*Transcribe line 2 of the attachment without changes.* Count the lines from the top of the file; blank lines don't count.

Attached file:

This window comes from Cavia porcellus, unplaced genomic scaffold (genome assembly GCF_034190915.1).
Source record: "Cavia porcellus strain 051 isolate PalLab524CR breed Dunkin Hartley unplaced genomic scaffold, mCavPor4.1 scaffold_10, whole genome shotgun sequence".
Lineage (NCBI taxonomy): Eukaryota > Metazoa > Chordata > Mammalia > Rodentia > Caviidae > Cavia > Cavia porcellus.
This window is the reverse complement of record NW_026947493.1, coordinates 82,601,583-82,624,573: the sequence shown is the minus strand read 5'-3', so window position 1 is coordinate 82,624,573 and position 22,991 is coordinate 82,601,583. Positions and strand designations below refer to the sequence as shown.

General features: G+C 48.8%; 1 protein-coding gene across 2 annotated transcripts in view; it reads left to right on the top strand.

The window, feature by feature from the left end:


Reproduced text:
Source record: "Cavia porcellus strain 051 isolate PalLab524CR breed Dunkin Hartley unplaced genomic scaffold, mCavPor4.1 scaffold_10, whole genome shotgun sequence".